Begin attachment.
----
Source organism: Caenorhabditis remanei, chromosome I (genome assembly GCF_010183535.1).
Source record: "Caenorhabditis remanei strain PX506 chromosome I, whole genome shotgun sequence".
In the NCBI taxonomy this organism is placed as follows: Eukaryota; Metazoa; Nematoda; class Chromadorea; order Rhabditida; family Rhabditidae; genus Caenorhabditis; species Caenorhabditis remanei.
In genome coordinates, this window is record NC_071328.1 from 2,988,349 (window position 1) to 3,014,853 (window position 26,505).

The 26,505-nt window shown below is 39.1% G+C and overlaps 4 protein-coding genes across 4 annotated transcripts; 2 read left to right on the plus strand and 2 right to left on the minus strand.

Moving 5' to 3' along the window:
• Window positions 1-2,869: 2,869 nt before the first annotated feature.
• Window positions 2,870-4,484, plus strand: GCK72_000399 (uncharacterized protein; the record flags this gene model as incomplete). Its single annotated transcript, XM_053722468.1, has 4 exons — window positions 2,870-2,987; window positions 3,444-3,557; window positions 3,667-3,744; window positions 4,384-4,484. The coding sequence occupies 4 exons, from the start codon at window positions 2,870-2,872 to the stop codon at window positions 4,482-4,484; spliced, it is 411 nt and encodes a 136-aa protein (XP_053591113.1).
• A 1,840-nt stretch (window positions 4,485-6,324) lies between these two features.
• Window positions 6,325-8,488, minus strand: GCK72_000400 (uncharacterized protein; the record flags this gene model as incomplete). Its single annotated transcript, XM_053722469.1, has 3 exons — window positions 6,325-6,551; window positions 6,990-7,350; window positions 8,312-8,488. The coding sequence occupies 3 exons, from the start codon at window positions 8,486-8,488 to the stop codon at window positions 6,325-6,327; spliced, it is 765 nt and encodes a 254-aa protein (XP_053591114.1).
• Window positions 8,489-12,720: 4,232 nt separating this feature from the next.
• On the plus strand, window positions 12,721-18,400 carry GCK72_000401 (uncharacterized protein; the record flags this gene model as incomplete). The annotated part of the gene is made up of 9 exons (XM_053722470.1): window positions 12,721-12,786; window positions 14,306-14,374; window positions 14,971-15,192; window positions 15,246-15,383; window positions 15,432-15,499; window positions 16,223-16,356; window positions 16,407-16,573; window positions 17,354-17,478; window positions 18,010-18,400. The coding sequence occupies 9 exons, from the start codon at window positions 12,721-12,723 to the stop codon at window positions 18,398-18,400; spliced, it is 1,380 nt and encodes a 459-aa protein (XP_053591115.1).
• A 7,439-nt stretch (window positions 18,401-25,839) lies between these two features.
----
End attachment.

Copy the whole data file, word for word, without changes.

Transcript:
Source organism: Caenorhabditis remanei, chromosome I (genome assembly GCF_010183535.1).
Source record: "Caenorhabditis remanei strain PX506 chromosome I, whole genome shotgun sequence".
In the NCBI taxonomy this organism is placed as follows: Eukaryota; Metazoa; Nematoda; class Chromadorea; order Rhabditida; family Rhabditidae; genus Caenorhabditis; species Caenorhabditis remanei.
In genome coordinates, this window is record NC_071328.1 from 2,988,349 (window position 1) to 3,014,853 (window position 26,505).

The 26,505-nt window shown below is 39.1% G+C and overlaps 4 protein-coding genes across 4 annotated transcripts; 2 read left to right on the plus strand and 2 right to left on the minus strand.

Moving 5' to 3' along the window:
• Window positions 1-2,869: 2,869 nt before the first annotated feature.
• Window positions 2,870-4,484, plus strand: GCK72_000399 (uncharacterized protein; the record flags this gene model as incomplete). Its single annotated transcript, XM_053722468.1, has 4 exons — window positions 2,870-2,987; window positions 3,444-3,557; window positions 3,667-3,744; window positions 4,384-4,484. The coding sequence occupies 4 exons, from the start codon at window positions 2,870-2,872 to the stop codon at window positions 4,482-4,484; spliced, it is 411 nt and encodes a 136-aa protein (XP_053591113.1).
• A 1,840-nt stretch (window positions 4,485-6,324) lies between these two features.
• Window positions 6,325-8,488, minus strand: GCK72_000400 (uncharacterized protein; the record flags this gene model as incomplete). Its single annotated transcript, XM_053722469.1, has 3 exons — window positions 6,325-6,551; window positions 6,990-7,350; window positions 8,312-8,488. The coding sequence occupies 3 exons, from the start codon at window positions 8,486-8,488 to the stop codon at window positions 6,325-6,327; spliced, it is 765 nt and encodes a 254-aa protein (XP_053591114.1).
• Window positions 8,489-12,720: 4,232 nt separating this feature from the next.
• On the plus strand, window positions 12,721-18,400 carry GCK72_000401 (uncharacterized protein; the record flags this gene model as incomplete). The annotated part of the gene is made up of 9 exons (XM_053722470.1): window positions 12,721-12,786; window positions 14,306-14,374; window positions 14,971-15,192; window positions 15,246-15,383; window positions 15,432-15,499; window positions 16,223-16,356; window positions 16,407-16,573; window positions 17,354-17,478; window positions 18,010-18,400. The coding sequence occupies 9 exons, from the start codon at window positions 12,721-12,723 to the stop codon at window positions 18,398-18,400; spliced, it is 1,380 nt and encodes a 459-aa protein (XP_053591115.1).
• A 7,439-nt stretch (window positions 18,401-25,839) lies between these two features.